[Event Report] Global Health Education Program 2018 (August 25 – September 3, 2018)
date : 9/26/2018
Tags: Global Health
Health and Global Policy Institute (HGPI), the Faculty of Public Health at the Mahidol University, the Kanagawa University of Human Services, and the National Graduate Institute for Policy Studies jointly organized the Global Health Education Program(G-HEP) 2018.
Saturday, August 25 – Monday, September 3
Saturday, August 25
Monday, August 26 – Sunday, September 2
Orientation・Lectures・Field Work・Group Work・Presentations [Thai]
The G-HEP 2018 program brought together students and young professionals from Japan and Thailand to focus on the health issues associated with aging that face both countries. By sharing experiences and knowledge with each other and proposing innovative business/policy-centered solutions to the pressing issues in Thailand, the program also served as an opportunity for participants to begin thinking about their roles and responsibilities as future leaders in global health.
On the first day of the program in Tokyo, participants learned interactively about the efforts being taken to tackle the social and cultural health issues associated with aging in Thailand, the concerns and views arising from actual activities, and the communication that is necessary in the field. Participants also acquired both micro and macro knowledge about the trends and potential consequences of demographic transitions in the Asia Pacific Region as well as transitions occuring in healthcare human resources.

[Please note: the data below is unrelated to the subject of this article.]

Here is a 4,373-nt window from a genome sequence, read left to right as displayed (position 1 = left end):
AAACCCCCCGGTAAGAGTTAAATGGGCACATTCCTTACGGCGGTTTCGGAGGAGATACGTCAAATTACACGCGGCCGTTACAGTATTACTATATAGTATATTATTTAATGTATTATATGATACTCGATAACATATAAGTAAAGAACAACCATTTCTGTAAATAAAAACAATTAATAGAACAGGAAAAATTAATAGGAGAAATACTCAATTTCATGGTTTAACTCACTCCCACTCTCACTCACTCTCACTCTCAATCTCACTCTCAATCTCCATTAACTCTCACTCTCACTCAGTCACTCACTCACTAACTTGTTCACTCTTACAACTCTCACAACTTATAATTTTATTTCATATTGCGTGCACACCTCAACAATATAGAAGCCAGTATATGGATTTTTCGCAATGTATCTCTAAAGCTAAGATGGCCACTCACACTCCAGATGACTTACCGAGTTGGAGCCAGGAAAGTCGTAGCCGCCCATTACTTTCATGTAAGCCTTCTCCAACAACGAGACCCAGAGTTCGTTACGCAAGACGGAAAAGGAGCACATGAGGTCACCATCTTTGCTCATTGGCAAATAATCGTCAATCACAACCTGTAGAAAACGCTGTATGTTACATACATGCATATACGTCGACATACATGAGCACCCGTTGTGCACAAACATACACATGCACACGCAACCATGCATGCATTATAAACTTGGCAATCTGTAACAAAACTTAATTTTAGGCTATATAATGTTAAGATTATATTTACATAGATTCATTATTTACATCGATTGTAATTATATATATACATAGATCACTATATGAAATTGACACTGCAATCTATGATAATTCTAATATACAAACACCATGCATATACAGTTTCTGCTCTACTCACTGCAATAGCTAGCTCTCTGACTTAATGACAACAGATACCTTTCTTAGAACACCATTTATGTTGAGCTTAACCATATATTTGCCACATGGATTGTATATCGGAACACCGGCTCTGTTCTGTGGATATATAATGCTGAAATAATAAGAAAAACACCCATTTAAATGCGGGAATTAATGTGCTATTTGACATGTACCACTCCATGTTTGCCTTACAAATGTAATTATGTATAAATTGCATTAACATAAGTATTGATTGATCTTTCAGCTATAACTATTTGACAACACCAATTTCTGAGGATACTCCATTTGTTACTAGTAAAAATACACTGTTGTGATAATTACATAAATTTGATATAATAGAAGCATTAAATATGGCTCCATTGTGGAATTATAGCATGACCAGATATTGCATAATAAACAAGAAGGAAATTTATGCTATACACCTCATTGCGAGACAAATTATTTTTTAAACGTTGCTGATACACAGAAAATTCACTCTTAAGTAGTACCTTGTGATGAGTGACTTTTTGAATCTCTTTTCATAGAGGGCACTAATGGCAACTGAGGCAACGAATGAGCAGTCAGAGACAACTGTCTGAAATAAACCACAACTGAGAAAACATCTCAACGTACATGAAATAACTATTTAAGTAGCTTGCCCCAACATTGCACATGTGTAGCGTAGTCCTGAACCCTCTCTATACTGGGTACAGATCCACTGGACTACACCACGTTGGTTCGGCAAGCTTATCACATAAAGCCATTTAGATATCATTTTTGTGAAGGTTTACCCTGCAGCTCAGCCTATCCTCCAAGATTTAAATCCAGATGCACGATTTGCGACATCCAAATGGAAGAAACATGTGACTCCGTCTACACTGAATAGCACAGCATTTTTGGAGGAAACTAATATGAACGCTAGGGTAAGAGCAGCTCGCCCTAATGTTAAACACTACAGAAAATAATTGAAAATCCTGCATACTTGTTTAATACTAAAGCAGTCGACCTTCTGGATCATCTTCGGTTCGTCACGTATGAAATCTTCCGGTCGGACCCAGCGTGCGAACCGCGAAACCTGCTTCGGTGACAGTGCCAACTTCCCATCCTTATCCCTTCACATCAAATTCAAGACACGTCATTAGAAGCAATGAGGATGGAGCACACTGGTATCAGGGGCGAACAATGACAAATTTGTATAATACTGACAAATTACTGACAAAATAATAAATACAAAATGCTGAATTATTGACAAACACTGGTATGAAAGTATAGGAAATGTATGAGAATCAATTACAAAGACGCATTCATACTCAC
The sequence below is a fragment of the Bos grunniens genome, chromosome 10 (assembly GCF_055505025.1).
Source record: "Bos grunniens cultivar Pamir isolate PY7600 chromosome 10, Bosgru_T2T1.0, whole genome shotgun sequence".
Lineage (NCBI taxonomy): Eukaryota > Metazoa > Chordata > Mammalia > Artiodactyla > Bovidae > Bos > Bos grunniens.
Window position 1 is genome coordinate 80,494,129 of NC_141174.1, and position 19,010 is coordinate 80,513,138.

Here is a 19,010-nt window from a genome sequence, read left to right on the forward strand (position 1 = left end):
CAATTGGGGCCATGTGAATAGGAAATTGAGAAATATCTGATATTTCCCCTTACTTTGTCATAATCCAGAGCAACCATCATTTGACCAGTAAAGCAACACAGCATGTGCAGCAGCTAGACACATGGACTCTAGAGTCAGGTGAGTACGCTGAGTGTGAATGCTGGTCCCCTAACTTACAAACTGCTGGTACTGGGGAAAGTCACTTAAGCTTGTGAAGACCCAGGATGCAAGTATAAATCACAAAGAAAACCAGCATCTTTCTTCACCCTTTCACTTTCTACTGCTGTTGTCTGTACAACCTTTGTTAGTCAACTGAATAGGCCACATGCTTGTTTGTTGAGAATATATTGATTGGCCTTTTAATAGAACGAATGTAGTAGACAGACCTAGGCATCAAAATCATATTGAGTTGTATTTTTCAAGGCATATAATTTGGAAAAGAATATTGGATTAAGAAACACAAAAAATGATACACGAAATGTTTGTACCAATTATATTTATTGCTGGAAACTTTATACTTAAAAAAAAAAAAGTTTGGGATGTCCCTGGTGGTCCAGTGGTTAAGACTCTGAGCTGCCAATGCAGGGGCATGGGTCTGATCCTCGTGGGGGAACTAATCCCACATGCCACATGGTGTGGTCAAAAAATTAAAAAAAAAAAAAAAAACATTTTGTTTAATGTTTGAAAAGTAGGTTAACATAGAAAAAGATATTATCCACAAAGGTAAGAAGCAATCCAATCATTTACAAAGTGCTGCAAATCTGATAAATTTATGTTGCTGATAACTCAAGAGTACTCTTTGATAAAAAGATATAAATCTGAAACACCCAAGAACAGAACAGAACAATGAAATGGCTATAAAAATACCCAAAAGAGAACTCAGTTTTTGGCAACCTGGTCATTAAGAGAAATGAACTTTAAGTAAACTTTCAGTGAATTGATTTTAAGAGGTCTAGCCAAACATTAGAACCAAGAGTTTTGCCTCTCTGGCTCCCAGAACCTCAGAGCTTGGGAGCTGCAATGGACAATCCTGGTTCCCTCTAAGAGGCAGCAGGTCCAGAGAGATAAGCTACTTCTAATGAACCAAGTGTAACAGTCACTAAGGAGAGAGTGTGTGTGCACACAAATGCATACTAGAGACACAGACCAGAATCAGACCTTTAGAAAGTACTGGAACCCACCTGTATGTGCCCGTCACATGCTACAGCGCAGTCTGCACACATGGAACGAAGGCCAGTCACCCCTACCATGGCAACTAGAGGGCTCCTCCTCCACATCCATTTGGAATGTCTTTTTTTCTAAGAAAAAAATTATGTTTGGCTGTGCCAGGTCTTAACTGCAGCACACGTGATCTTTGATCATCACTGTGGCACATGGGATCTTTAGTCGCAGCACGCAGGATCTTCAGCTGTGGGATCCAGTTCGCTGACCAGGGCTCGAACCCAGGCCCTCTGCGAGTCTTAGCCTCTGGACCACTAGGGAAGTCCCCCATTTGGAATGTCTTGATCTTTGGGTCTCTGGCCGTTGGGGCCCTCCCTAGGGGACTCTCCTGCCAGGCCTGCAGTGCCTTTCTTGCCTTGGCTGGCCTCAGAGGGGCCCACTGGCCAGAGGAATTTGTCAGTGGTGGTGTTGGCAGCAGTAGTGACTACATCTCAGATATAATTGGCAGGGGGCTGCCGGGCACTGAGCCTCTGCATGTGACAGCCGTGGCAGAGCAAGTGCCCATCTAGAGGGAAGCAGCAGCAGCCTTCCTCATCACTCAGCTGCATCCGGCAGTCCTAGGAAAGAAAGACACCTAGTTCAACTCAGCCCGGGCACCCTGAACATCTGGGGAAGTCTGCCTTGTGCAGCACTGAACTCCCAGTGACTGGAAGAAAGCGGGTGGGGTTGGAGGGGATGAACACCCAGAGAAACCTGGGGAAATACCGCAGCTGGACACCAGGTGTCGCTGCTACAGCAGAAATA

After traveling to Thailand and joining local students from Mahidol University and Chulalongkorn University, participants shared Japan’s ageing initiatives with local university students. Participants also learned via lectures and field work about Thailand’s healthcare system and its response to ageing. During field work, participants visited not only Bangkok but also Nakhon Ratchasima, the largest city in Isan, a northeastern region of Thailand. In addition to learning about primary care initiatives at community health centers and hospitals, participants actually visited elderly people’s homes to interview families and caregivers about issues related to long-term care.
On the final day, as a culmination of the learning that took place, participants selected what they felt to be the most critical concerns associated with aging in Thailand and proposed innovative solutions including business system ideas as well as health policy improvements.
11 young professionals from various backgrounds including not only medicine, pharmacy, dentistry, and nursing, but also agriculture, nutrition, and economics.
Hiroko Nishimoto / Joji Sugawara